L.Opdyke French Aeroplanes Before the Great War (Schiffer)
Deleted by request of (c)Schiffer Publishing
D'Artois (Chantiers de l'Artois)
By mid-1912 Louis Schreck was forced to abandon the Anciens Chantiers Tellier he had created at St Omer after he had purchased Alphonse Tellier's monoplane patents. He then formed the Chantiers de l'Artois (workshops of Artois), generally referred to as d'Artois, after the name of the region in northwestern France in which it was located. This short-lived firm produced 3 types of biplanes designed by Louis Gaudard, famous in French aviation since 1909. The first 2 machines were shown at the 1912 Paris Exposition, one a landplane, the other a flyingboat. To save drag, each aeroplane had a 50 hp Gnome mounted inside the plywood-covered fuselage; each was painted white.
Aerotorpille: This was the landplane. The Gnome drove a pusher propeller behind the tail, and the rectangular-section fuselage was left uncovered around the engine. The upper wings were of longer span than the lower; both sets pivoted around a single spar, similar to the Breguet design, with a single interplane strut on each side. A simple 2-wheel undercarriage was fitted under the engine, and a long skid kept the propeller off the ground. It was exhibited at the 1912 Paris Salon and probably flew in 1913.
(Span: 10 m, 6 m; length: 7 m wing area: 26 sqm; top speed estimated: 135 kmh; empty weight: 250 kg; 50 hp Gnome, or a 50/75 hp Chenu)
Jane's All The World Aircraft 1913
D'ARTOIS. Soc. Anonyme des Anciens Chantiers Tellier, Longuenesse, pres St. Omer. Re-established 1912. Capacity: small.
1913 model. 1913
Model and date. "Aero torpille" "Aero torpille "
Length...........feet(m.) 23 (7) 24-3/4 (7.50)
Span, upper......feet(m.) 36 (11) 36 (11)
lower......feet(m.) 20 (6) 20 (6)
Area........sq. feet(m?.) 280 (26) 280 (26)
Weight, empty, lbs.(kgs.) 772 (350) 551 (250)
Motor................h.p. 50 Gnome 50 Gnome
Speed........m.p.h. (km.) 56 (90) 84 (135)
Endurance............hrs. ... ...
Number built during 1912 ... ...
Notes.--Single long boat body, canoe-shape.
Flight, November 9, 1912.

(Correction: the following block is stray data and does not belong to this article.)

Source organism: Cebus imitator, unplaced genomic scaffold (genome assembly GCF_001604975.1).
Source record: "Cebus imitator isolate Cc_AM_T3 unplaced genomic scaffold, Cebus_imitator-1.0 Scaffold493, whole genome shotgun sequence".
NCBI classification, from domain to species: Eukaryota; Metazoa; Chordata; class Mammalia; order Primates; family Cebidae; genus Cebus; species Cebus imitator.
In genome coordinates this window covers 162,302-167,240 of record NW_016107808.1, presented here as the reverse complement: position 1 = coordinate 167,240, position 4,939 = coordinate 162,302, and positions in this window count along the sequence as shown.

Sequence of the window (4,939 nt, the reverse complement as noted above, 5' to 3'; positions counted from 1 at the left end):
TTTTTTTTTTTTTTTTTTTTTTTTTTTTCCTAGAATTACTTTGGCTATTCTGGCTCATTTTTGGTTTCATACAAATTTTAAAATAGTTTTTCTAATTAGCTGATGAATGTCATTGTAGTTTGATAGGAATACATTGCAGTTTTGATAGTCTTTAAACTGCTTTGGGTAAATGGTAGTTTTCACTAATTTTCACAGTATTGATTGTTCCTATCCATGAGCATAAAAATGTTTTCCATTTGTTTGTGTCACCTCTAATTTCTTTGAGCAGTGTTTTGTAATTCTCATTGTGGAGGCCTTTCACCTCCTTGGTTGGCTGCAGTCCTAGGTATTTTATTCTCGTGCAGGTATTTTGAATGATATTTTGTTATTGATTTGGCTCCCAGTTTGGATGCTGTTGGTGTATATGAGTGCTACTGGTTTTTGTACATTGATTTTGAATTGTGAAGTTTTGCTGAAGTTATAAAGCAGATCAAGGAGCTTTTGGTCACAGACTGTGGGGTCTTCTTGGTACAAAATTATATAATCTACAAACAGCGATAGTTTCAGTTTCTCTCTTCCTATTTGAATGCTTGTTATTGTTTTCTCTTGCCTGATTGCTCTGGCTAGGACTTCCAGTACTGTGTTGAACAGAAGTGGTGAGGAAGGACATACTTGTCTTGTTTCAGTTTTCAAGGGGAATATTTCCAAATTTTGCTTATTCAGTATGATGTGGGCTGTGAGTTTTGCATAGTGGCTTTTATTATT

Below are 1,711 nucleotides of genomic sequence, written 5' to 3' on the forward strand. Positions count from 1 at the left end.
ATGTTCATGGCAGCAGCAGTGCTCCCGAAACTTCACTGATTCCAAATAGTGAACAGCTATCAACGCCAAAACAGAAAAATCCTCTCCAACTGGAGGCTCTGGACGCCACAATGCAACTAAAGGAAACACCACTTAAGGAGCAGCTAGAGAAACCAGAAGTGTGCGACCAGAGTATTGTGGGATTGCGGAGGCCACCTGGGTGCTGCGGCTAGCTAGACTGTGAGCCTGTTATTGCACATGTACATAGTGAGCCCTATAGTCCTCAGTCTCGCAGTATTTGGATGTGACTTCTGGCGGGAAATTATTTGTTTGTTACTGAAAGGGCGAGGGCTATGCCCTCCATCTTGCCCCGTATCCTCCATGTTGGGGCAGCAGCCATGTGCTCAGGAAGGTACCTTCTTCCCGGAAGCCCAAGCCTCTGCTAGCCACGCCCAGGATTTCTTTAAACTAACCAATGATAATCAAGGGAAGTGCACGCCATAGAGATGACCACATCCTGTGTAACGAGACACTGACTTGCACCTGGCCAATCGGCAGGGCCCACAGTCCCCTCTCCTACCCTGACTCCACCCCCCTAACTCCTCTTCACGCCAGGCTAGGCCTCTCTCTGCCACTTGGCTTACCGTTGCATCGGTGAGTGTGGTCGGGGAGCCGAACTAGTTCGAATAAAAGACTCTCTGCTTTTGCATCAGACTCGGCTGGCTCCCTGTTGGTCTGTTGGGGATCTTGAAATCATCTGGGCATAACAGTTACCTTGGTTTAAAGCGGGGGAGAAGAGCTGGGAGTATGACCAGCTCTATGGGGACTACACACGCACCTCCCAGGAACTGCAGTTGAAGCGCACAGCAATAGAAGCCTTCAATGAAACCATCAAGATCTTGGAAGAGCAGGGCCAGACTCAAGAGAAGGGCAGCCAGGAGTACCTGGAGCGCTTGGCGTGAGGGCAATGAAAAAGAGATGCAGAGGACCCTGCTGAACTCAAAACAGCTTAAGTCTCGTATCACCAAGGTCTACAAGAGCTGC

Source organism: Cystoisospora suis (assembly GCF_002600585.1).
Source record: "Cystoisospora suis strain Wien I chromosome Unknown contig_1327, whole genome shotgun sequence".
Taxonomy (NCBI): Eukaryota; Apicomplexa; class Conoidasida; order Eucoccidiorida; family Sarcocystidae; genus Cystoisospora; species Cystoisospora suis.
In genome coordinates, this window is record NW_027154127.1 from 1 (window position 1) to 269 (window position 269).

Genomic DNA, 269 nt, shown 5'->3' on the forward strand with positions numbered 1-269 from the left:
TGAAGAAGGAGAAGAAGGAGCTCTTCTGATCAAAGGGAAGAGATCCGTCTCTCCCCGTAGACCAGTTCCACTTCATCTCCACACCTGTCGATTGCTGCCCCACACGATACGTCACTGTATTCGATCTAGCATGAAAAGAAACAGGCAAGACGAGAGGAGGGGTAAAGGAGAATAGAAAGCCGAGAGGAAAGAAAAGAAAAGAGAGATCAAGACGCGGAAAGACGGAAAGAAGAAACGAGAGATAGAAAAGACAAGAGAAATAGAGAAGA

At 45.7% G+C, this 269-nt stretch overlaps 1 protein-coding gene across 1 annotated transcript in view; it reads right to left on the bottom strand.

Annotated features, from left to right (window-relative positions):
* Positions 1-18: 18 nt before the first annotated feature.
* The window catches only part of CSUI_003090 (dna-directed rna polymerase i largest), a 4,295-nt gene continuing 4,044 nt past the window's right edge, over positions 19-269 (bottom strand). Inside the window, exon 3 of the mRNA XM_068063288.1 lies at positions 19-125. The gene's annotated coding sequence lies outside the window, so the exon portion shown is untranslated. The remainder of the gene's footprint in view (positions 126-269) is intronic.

THE PARIS AERO SALON.
THE name is a new one, and so are the machines, but the firm that is producing them was one of the earliest to enter the arena of aeroplane construction in France - the Tellier firm to wit. During 1910 the Tellier monoplane came into considerable prominence in the hands of Emile Dubonnet, but since he discontinued flying the firm seems to have altogether dropped constructing, until now that they are re-opening operations with the assistance of MM. Louis Gaudartland Schreck. They are showing two machines, one a rather novel biplane and the other a hydro-biplane, which follows to a certain extent the lines of the Donnet-Leveque. The first of these machines is of the "torpille" type, that is, it is driven by a propeller arranged at the tail end of the machine. M. Louis Gaudart is responsible for its design, and he will be remembered as the pilot that carried out the initial tests of the Paulhan-Tatin aero-torpille, one of the most notable exhibits at last year's show. Differing from this machine, the d'Artois torpille biplane has a simple fuselage of rectangular section constructed for the best part of wood. Only in the neighbourhood of the engine, a 50-h.p. rotary Gnome, is steel used. Excepting in that part, too, the body is covered in with fabric. The landing gear is an extremely simple construction of steel tubing and is of a type that seems to be finding many adherents among French constructors. The main planes are built about a single tubular spar arranged at the approximate centre of pressure. They are united to the fuselage in so simple a manner that it needs but the removal of a bolt or two to dismantle them. Apart from the presence of the propeller, which is driven by a hollow steel shaft of 40 mm. external and 34 mm. internal diameter, the tail is of purely conventional design, consisting of a flat stabilising surface with elevators hinged to its rear edge. As in the Tatin torpille, whipping of the shaft is prevented by a number of ball bearings arranged at equal distances between the motor and the propeller.